The statement below is by Commissioner Jeffrey Nash on behalf of the Board of Commissioners in regard to the passing of Monsignor Michael Doyle:
“Monsignor Michael Doyle was a true humanitarian who worked tirelessly to improve the lives of Camden City residents for more than 50 years. I was first introduced to Monsignor Doyle when he was featured on 60 Minutes when I was still in New York attending law school. That segment featured an amazing priest who devoted his life to the residents of the impoverished Waterfront South community in Camden. Little did I know at the time but this Priest, who was born and raised in Ireland, would eventually become my hero and inspiration.
Through my years in public office, I worked side by side with Monsignor Doyle on many projects. He was the driving force behind the CCMUA efforts to dramatically reduce its odor at the plant, prompting the CCMUA to invest millions in capital improvements for that purpose. He always worked to open Camden waterfront properties to the residents, using the compelling metaphor about how the flow of the river equates to the flow of life. That passion was inspirational in the community effort to have the state remove the Riverfront State Prison from the Camden shore. After that successful effort, Monsignor Doyle wrote me a poem about the prison demolition which is one of my most treasured possessions. In the 1970s and 80s, Doyle also launched a housing program that led to more than 100 new homeowners in the cityas well as a community food pantry and food sharing program. Doyle devoted his entire existence to helping those in Camden City achieve the best quality of life that they possibly could.
Monsignor Doyle would mesmerize everyone he spoke to with his stories. He would recount the time he and others were charged and tried for destroying draft cards at the Post Office during the Vietnam War. My favorite was his description of when Mother Theresa visited Sacred Heart; he had the honor of presenting a gift to a little five-year old named Dana Redd who had recently lost her parents. As Mother Theresa hugged the little girl, Monsignor Doyle describes a beam of light piercing through the Church’s stained-glass window, blessing the little girl to save the City of Camden. To this day, that story fills my heart with such an indescribable sense of joy and amazement.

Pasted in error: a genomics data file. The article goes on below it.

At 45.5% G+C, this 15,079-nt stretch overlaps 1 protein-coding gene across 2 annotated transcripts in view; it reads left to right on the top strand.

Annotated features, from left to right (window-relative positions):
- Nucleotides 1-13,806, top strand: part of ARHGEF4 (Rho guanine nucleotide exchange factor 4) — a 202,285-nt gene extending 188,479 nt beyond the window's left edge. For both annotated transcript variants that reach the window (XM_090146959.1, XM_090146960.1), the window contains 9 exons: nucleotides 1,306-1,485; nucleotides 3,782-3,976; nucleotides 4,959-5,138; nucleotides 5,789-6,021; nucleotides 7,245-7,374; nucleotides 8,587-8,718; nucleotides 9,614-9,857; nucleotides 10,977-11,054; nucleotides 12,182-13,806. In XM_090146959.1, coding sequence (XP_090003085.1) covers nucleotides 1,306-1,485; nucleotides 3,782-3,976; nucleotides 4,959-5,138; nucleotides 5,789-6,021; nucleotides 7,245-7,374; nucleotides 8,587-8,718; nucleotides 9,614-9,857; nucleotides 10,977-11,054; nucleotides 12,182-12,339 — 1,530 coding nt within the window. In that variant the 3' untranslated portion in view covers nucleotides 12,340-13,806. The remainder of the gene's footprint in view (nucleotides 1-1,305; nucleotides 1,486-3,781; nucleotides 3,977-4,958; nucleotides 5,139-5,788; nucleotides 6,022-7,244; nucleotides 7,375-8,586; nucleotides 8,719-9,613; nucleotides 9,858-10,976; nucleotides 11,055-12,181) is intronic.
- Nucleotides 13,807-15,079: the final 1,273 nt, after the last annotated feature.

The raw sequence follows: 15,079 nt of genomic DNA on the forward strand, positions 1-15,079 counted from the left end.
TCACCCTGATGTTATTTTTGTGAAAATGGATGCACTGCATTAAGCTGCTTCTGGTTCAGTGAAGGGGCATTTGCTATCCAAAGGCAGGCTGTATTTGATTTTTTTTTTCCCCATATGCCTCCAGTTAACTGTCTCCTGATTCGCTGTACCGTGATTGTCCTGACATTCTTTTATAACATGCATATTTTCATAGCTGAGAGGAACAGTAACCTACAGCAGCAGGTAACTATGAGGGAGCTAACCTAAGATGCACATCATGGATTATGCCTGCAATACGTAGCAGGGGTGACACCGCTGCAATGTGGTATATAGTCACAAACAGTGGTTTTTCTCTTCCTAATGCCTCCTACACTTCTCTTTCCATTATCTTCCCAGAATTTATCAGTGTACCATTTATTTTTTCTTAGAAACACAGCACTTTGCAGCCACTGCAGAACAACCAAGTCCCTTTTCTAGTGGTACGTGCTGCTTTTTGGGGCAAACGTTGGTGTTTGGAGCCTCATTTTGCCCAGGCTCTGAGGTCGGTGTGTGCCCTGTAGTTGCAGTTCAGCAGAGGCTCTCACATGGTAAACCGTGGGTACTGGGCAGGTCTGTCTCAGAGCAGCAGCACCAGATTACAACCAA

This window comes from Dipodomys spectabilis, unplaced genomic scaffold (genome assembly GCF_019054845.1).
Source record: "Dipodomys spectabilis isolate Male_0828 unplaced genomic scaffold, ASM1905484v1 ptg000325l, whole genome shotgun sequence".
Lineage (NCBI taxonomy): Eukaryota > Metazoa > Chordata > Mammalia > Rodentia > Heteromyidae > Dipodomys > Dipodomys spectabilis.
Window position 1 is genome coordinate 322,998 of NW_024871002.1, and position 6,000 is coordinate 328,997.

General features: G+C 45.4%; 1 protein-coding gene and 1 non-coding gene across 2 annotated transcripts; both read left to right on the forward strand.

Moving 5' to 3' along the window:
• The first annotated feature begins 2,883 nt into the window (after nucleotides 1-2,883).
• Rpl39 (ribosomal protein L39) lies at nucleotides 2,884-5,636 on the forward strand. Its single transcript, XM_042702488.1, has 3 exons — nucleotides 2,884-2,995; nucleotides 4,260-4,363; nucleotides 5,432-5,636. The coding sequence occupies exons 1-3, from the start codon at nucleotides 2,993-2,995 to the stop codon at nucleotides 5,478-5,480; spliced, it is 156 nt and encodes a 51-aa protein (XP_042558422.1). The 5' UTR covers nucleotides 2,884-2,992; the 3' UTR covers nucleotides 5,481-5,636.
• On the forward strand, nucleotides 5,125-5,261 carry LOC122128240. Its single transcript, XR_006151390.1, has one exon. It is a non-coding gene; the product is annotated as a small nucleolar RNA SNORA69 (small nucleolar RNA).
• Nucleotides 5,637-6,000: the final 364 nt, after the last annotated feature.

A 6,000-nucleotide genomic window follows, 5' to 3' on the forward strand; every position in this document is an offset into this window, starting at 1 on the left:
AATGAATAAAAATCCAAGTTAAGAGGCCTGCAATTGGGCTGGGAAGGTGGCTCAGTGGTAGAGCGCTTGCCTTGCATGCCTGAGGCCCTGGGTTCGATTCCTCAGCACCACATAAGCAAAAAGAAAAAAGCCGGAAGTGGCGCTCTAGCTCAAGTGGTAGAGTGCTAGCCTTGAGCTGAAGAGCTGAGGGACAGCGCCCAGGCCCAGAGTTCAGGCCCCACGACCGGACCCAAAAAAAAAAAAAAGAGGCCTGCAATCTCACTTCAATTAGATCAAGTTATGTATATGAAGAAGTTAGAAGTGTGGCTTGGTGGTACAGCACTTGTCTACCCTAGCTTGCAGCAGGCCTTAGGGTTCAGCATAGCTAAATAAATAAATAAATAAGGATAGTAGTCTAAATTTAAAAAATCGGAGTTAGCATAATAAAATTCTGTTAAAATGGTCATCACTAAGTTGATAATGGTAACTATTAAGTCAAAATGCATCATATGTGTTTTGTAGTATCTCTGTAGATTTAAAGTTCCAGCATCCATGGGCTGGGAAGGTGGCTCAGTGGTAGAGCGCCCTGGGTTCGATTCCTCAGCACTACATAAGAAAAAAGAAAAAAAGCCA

I am Jewish but have attended Midnight Mass at Sacred Heart for many years. I have done so because I always want to hear Monsignor Doyle share his holiday message with his congregation. It is an uplifting, inspirational and joyful service lead by a unique and loving man who I am honored to have called my dear friend. His impact on Camden City has been remarkable and I’m confident that without him, this community would not be where it is today. His complete sense of selflessness and undying love for the residents has improved this city in so many ways. His spirit will live on for generations to come and we will never let his legacy be forgotten.